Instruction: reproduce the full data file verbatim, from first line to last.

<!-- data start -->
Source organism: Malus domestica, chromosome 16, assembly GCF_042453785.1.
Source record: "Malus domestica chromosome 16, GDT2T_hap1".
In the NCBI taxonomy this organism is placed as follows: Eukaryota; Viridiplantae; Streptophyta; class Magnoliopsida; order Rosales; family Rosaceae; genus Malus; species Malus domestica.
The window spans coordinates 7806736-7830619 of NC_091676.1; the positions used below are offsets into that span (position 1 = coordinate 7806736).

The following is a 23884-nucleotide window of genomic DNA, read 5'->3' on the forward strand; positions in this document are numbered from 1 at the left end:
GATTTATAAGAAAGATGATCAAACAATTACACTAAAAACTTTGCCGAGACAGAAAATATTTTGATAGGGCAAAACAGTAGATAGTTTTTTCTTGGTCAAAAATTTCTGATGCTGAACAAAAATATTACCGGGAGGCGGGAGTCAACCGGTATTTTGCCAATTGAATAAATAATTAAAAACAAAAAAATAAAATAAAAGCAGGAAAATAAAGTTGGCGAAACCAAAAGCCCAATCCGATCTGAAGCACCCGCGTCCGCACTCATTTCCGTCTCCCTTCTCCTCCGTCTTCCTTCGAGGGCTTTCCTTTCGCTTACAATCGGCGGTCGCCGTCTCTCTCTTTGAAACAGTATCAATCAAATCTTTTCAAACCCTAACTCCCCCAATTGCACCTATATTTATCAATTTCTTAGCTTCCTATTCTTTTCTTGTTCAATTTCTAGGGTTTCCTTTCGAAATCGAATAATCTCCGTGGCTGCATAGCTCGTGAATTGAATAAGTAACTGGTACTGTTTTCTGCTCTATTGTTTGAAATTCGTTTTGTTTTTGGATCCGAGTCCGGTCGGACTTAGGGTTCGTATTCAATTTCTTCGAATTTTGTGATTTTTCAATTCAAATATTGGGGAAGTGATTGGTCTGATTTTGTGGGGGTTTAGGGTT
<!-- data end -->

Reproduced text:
Source organism: Malus domestica, chromosome 16, assembly GCF_042453785.1.
Source record: "Malus domestica chromosome 16, GDT2T_hap1".
In the NCBI taxonomy this organism is placed as follows: Eukaryota; Viridiplantae; Streptophyta; class Magnoliopsida; order Rosales; family Rosaceae; genus Malus; species Malus domestica.
The window spans coordinates 7806736-7830619 of NC_091676.1; the positions used below are offsets into that span (position 1 = coordinate 7806736).

The following is a 23884-nucleotide window of genomic DNA, read 5'->3' on the forward strand; positions in this document are numbered from 1 at the left end:
GATTTATAAGAAAGATGATCAAACAATTACACTAAAAACTTTGCCGAGACAGAAAATATTTTGATAGGGCAAAACAGTAGATAGTTTTTTCTTGGTCAAAAATTTCTGATGCTGAACAAAAATATTACCGGGAGGCGGGAGTCAACCGGTATTTTGCCAATTGAATAAATAATTAAAAACAAAAAAATAAAATAAAAGCAGGAAAATAAAGTTGGCGAAACCAAAAGCCCAATCCGATCTGAAGCACCCGCGTCCGCACTCATTTCCGTCTCCCTTCTCCTCCGTCTTCCTTCGAGGGCTTTCCTTTCGCTTACAATCGGCGGTCGCCGTCTCTCTCTTTGAAACAGTATCAATCAAATCTTTTCAAACCCTAACTCCCCCAATTGCACCTATATTTATCAATTTCTTAGCTTCCTATTCTTTTCTTGTTCAATTTCTAGGGTTTCCTTTCGAAATCGAATAATCTCCGTGGCTGCATAGCTCGTGAATTGAATAAGTAACTGGTACTGTTTTCTGCTCTATTGTTTGAAATTCGTTTTGTTTTTGGATCCGAGTCCGGTCGGACTTAGGGTTCGTATTCAATTTCTTCGAATTTTGTGATTTTTCAATTCAAATATTGGGGAAGTGATTGGTCTGATTTTGTGGGGGTTTAGGGTT